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452 bytes added ,  21:53, 13 February 2011
=== How to push changes ===
The important thing to realize is that when pushing changes to the remote server (aka "''origin''"), your changes '''''must''''' be based on the remote repository's branch you wish to push to. Subversion allowed you, in some cases, to commit without having the most up-to-date working copy. Git doesn't.
A normal ''git push'' without any errors is one that only adds new commits, that (in their metadata) point to existing commits.
* '''git pull''' — Perform a ''fetch'' followed by a ''merge'' (the default behavior) or ''rebase'' (with a flag).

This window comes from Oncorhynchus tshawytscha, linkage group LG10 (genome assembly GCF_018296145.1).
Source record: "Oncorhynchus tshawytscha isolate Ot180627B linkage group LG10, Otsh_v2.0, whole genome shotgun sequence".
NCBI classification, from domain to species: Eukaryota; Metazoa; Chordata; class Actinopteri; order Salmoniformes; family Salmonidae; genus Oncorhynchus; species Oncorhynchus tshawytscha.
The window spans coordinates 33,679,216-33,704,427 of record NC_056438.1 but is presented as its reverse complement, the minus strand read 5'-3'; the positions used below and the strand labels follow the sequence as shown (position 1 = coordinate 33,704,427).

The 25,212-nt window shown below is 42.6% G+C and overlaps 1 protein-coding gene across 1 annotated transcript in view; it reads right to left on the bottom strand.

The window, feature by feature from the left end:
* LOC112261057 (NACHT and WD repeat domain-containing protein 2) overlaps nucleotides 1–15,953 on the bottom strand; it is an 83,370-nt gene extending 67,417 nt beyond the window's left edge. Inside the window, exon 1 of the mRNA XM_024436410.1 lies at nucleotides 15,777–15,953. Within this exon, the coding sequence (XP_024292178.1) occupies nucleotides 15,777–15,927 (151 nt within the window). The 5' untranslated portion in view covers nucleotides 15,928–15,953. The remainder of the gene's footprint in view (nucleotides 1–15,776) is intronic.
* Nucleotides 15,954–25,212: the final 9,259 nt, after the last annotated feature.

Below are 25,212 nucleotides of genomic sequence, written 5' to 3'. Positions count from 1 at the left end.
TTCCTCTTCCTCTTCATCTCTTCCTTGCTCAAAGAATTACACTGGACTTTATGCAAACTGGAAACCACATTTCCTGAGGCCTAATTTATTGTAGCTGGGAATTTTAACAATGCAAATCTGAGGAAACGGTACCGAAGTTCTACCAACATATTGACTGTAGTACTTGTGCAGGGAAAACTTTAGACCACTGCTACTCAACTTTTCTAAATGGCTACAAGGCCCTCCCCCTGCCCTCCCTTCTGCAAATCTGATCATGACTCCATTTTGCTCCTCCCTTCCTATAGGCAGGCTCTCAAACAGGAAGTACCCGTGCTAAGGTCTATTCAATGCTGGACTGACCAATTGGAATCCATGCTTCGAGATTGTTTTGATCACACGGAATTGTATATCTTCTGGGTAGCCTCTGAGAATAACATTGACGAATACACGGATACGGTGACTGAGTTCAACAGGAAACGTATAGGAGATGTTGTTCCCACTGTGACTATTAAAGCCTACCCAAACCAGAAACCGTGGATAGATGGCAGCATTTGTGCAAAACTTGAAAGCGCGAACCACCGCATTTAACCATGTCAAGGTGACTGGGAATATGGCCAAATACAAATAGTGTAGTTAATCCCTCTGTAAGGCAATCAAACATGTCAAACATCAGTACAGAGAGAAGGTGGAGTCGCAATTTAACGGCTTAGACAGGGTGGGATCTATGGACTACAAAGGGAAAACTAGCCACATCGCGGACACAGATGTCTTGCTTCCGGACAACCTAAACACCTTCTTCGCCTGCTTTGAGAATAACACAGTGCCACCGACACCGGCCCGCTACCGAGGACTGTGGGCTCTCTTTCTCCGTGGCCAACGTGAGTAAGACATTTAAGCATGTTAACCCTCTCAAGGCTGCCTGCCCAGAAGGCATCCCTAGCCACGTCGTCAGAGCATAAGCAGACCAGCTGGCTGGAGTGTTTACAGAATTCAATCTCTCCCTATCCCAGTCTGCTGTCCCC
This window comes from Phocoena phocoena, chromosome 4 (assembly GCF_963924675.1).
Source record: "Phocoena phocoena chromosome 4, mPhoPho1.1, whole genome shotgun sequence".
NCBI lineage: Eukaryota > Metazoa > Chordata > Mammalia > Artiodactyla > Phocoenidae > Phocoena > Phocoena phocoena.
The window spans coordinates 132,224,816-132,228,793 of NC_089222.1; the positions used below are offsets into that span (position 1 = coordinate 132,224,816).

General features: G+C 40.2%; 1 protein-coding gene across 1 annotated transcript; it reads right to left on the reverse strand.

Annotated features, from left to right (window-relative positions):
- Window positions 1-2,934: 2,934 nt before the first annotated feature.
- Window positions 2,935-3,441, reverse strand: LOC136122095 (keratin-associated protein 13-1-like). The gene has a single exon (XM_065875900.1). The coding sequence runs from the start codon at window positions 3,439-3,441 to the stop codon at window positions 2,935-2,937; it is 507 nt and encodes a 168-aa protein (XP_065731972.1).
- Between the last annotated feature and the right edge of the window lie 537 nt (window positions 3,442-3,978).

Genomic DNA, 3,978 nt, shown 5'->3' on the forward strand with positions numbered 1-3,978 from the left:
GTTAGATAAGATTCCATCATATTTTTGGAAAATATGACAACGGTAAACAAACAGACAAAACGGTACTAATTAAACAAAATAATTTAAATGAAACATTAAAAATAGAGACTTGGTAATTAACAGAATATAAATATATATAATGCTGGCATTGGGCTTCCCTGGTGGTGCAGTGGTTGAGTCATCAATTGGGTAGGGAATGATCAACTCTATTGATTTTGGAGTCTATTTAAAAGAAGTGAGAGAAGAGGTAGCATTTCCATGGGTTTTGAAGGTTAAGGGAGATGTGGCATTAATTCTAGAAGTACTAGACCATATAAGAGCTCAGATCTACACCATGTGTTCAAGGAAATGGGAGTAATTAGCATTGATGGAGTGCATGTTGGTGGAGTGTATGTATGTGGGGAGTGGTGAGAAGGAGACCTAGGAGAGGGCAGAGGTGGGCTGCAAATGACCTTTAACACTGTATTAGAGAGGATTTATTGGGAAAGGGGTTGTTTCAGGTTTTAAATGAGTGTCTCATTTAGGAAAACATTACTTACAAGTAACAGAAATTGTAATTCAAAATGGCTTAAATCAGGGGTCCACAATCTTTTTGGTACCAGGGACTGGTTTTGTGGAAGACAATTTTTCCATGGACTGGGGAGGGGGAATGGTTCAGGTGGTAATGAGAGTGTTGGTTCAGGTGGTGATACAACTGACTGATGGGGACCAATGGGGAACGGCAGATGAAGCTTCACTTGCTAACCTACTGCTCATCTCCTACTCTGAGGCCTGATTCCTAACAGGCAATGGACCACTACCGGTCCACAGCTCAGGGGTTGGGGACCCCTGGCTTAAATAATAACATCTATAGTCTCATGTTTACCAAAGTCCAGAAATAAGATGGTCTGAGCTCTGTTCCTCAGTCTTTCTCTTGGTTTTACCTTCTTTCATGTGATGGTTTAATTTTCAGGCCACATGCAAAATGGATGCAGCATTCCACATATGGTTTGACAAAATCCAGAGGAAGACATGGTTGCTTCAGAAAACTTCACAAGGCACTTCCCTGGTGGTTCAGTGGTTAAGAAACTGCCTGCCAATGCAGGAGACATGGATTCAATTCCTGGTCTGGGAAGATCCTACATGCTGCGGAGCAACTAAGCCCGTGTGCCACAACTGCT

So in our case, if we made a few unrelated commits, we just want to apply them on top of the remote commits, and to do that we can use <tt>git pull --rebase</tt> which will get the remote changes, and reapply our local changes on top of the remote's. From that state, we could run <tt>gitk</tt> or any other visualization tool, see that everything is to our liking, and <tt>git push</tt> our changes back up. ==== Configuring <tt>git pull</tt> to rebase automatically ==== If you like making commits on the master branch, and want <tt>git pull</tt> to always rebase your local changes on top of the fetched commits, run this configuration command to modify the repository's <tt>.git/config</tt> file:  $ git config branch.master.rebase true
=== Branchy development ===


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